If you’re UK based, I strongly recommend trying waste free shampoo from The Solid Bar Company. A lot of thought has gone into the plant-based ingredients to ensure your hair is washed with a true shampoo and not a glorified soap bar. Their small bars are good for 20 washes while the larger bars should last up to 35 washes. As a zero waste bonus, you can order the bars in cardboard containers or, even better, as bar only refills so they really are a sustainable shampoo product. The Solid Bar Company also produce conditioner bars which double up as shaving bars.
Bar None Hydrating Shampoo
Bar None use considerably fewer ingredients compared to The Solid Bar Company making it a far simpler product, which is a good thing in my opinion. Bar None is a zero waste company as well as vegan and cruelty free. These three things are the focus of their company, they aren’t producing anything that doesn’t fit with their ethos. Bar None also produce biodegradable zero waste hair accessories like hair ties which I personally use and recommend (you can get them from Woolworths in Australia). Bar None are based in Sydney but also deliver from New Zealand.
Ethical byHumankind is a carbon neutral company which they attain by producing ethical personal care products (including zero waste shampoo) which are mostly plant-based. Their products are made in the US, UK and China at sustainable facilities using ethical labour policies. They offset carbon emission created in their supply chain with forest restoration projects by Pachama. As for the products themselves, they make an all-natural shampoo bar which comes with an optional soap dish made from sedimentary rock.
Daughter of the Land
These combined shampoo and body bars are handcrafted in Seattle. They’re made using simple, organic ingredients which are free from palm oil, parabens and sulphates. These are nice shampoo bars if you’re looking to simplify your beauty routine with an all-in-one shampoo and body product. Note that Daughter of the Land uses goats milk as one of their primary ingredients so it’s not a vegan shampoo bar. However, the goats milk comes from a certified humane farm in Ohio. The box packaging is 100% recyclable. As part of their sustainability efforts they donate 1% of sales to organisations focused on women’s rights and protecting the planet.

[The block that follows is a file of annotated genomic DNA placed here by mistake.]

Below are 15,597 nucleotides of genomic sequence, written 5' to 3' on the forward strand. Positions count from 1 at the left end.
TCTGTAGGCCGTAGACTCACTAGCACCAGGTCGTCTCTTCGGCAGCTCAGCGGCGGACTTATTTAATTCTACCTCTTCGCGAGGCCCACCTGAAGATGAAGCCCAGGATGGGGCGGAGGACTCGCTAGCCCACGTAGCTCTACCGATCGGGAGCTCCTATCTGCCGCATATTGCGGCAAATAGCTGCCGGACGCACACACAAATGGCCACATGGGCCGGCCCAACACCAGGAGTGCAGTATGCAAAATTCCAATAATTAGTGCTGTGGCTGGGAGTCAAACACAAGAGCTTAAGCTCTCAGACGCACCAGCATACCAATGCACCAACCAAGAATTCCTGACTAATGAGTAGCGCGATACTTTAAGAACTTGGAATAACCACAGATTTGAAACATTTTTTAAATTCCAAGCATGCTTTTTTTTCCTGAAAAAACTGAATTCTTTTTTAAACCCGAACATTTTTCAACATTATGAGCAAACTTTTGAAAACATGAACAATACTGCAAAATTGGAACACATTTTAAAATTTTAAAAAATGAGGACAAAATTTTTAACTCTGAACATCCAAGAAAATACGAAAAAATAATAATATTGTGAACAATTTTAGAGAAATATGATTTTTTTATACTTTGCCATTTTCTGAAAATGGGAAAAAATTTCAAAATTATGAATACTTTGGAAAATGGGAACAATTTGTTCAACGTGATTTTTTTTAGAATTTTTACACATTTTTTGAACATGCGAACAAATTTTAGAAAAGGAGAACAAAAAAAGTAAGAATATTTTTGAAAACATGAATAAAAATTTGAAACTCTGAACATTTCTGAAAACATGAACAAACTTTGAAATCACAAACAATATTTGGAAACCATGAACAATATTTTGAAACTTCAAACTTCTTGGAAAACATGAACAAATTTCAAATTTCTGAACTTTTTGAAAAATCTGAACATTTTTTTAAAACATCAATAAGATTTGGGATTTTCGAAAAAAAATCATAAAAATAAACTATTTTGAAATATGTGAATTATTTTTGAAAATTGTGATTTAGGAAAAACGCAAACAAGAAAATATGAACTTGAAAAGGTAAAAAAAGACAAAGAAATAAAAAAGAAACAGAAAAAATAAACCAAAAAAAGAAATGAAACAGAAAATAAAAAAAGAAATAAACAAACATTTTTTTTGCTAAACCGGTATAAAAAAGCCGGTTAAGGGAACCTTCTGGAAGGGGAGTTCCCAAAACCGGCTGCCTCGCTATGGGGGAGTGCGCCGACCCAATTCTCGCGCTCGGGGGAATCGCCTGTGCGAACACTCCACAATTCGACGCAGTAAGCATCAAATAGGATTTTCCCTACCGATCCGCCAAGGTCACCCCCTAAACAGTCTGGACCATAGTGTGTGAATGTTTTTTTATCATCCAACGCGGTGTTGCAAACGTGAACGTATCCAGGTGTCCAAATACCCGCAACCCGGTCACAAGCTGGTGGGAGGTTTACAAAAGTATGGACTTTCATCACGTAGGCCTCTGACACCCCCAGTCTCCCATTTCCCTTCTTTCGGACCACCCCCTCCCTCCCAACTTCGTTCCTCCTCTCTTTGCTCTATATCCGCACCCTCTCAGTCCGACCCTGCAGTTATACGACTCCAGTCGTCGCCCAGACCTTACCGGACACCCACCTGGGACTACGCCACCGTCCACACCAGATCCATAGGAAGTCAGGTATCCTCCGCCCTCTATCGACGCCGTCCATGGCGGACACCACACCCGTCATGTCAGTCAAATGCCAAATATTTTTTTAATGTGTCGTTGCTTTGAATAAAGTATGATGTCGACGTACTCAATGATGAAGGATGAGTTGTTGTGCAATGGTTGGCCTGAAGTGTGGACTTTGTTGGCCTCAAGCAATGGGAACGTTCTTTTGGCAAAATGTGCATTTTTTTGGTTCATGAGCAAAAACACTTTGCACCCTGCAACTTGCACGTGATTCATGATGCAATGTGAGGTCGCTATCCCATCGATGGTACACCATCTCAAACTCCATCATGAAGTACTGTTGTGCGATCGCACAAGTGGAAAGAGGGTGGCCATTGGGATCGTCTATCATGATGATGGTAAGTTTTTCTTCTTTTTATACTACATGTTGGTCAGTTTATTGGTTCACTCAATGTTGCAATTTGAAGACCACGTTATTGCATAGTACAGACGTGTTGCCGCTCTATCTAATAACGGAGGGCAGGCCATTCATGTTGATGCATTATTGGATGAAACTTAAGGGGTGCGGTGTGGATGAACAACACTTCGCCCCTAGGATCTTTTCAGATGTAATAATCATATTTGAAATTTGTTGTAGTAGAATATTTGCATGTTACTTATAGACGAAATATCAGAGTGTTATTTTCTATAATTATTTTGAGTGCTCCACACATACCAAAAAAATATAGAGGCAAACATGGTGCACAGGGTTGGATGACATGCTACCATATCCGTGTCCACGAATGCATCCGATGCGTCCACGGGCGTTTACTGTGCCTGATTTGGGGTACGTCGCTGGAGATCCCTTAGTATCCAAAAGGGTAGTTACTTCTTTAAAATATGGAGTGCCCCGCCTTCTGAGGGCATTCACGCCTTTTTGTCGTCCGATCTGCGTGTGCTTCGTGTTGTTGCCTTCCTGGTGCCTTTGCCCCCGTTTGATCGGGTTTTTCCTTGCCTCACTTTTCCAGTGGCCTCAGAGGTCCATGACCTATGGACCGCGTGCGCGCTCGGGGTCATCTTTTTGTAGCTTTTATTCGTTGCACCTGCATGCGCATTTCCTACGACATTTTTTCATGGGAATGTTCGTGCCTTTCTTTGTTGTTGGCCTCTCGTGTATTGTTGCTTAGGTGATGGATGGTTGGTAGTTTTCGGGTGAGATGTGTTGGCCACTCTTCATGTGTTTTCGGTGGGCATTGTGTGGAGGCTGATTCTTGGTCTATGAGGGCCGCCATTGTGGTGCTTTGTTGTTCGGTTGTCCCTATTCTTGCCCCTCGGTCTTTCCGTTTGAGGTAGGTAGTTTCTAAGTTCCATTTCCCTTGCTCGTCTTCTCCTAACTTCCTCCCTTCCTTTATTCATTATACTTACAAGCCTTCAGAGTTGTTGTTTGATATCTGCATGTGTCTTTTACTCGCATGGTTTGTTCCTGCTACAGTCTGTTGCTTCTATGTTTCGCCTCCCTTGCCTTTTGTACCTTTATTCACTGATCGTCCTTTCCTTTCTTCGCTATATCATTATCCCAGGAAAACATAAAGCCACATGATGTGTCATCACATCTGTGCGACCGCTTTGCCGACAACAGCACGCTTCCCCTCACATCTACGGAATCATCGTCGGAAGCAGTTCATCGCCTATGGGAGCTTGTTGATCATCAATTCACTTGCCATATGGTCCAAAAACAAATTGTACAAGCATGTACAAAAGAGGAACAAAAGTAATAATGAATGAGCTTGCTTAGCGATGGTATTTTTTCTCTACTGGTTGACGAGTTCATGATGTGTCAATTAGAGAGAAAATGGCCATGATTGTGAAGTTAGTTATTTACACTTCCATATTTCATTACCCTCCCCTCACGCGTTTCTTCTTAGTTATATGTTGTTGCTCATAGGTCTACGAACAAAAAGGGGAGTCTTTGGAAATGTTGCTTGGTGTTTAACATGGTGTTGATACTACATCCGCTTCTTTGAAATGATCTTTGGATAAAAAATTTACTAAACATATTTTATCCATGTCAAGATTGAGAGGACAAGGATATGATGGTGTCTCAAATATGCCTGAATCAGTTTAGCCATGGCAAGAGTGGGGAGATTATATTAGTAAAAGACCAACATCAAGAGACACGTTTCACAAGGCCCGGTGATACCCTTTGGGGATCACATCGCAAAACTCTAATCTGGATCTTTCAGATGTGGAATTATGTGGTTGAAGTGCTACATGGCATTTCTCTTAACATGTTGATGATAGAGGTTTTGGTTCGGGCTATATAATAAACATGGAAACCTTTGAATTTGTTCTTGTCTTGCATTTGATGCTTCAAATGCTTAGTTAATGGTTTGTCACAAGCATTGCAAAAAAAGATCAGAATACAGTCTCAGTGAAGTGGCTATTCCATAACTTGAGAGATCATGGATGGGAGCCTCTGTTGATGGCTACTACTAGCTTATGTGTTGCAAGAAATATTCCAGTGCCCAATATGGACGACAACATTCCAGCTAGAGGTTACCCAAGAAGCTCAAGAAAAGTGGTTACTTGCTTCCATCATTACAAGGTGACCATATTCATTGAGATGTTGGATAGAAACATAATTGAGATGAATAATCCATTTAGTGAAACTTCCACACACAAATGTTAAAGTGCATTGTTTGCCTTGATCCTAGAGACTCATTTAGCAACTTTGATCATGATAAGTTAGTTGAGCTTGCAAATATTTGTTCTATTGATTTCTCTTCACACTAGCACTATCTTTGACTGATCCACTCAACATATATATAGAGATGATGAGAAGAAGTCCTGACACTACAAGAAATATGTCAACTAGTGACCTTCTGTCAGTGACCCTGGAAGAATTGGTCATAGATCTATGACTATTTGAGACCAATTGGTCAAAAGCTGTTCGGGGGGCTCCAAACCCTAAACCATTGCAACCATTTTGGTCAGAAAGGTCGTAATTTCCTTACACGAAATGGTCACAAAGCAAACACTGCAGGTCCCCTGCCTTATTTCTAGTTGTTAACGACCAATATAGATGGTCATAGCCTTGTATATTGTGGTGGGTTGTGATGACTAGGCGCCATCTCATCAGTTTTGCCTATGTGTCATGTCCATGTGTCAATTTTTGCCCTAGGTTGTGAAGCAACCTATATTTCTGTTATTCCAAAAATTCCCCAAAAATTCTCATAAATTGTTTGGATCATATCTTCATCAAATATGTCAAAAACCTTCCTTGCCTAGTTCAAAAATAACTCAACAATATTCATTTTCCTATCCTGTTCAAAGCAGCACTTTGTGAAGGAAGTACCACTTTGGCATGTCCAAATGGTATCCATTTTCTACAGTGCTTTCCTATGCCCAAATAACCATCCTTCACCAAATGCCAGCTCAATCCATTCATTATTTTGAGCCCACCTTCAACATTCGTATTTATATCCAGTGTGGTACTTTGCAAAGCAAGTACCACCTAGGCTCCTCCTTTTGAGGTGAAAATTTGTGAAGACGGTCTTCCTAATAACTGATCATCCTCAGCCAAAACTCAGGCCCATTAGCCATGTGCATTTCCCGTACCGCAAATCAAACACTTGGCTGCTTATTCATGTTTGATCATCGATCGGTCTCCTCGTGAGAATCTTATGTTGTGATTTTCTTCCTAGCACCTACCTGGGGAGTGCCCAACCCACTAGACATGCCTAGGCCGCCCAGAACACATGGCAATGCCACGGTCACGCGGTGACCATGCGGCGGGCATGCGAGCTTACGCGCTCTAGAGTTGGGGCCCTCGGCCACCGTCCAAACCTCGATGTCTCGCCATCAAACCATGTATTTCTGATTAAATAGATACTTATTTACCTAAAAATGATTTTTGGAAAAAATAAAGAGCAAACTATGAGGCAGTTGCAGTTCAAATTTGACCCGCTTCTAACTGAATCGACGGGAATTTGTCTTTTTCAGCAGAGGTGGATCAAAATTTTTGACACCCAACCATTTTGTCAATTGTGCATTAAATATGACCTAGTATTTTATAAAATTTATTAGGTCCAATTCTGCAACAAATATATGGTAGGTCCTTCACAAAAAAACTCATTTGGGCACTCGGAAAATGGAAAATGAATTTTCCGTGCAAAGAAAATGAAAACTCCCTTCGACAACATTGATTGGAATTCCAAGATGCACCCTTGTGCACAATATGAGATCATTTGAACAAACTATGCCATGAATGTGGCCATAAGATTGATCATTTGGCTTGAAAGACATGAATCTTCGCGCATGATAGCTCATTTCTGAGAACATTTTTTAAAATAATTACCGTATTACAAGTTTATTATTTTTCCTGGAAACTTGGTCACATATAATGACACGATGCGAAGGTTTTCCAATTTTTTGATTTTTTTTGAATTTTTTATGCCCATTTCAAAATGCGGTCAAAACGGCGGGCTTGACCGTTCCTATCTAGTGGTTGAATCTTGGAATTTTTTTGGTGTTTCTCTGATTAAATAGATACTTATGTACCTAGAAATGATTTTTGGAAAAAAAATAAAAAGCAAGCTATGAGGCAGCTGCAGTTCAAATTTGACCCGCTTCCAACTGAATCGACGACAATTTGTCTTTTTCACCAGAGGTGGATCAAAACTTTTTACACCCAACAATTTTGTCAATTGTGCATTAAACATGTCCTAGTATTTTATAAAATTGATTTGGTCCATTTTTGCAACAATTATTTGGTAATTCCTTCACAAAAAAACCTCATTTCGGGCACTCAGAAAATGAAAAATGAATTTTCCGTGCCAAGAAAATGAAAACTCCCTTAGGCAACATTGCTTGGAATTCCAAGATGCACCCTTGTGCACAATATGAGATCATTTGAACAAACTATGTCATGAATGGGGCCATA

Solibar Solid Hair Care
Melbourne-based Solibar is another small, eco friendly hair care company selling zero waste, plastic free shampoo bars and conditioners. Looking at the ingredients, their product is quite different to The Solid Bar Company for example and they recommend an apple cider vinegar rinse to remove any buildup (a bit like soap scum). But the shampoo is free from SLS and it’s vegan and cruelty free, so worth a try if you’re in Australia and want a locally based producer.
Chagrin Valley Soap & Salve
Chagrin Valley has a huge range of bath, body and hair care which either comes in zero waste packaging, ie recyclable, biodegradable, compostable or package free. They say their products are 99% plastic free, using mostly cardboard and plant-based packaging from sustainable forests. They do occasionally reuse plastic packaging which they have received from their supplies but I would prefer if they didn’t use suppliers who continue to use plastic packaging or encourage them to change. Chagrin shampoo bars are certified organic. You might need to rinse your hair with apple cider vinegar after washing.
While not quite a zero waste shampoo, if you don’t want a solid bar shampoo, Seed Phytonutrients is a great low waste option. Their products are different in that they use a shower-proof paper bottle for their shampoo and conditioners. They are made with 100% post-consumer recycled paper with a post-consumer recycled plastic liner, resulting in 60% less plastic than a traditional bottle. The plastic pumps can be recycled by Terracycle where they are upcycled into things like farm fences and chairs. So while these hair care products aren’t zero waste, they are very eco friendly. The shampoos use natural and some organic ingredients but include potassium sorbate, a common allergen.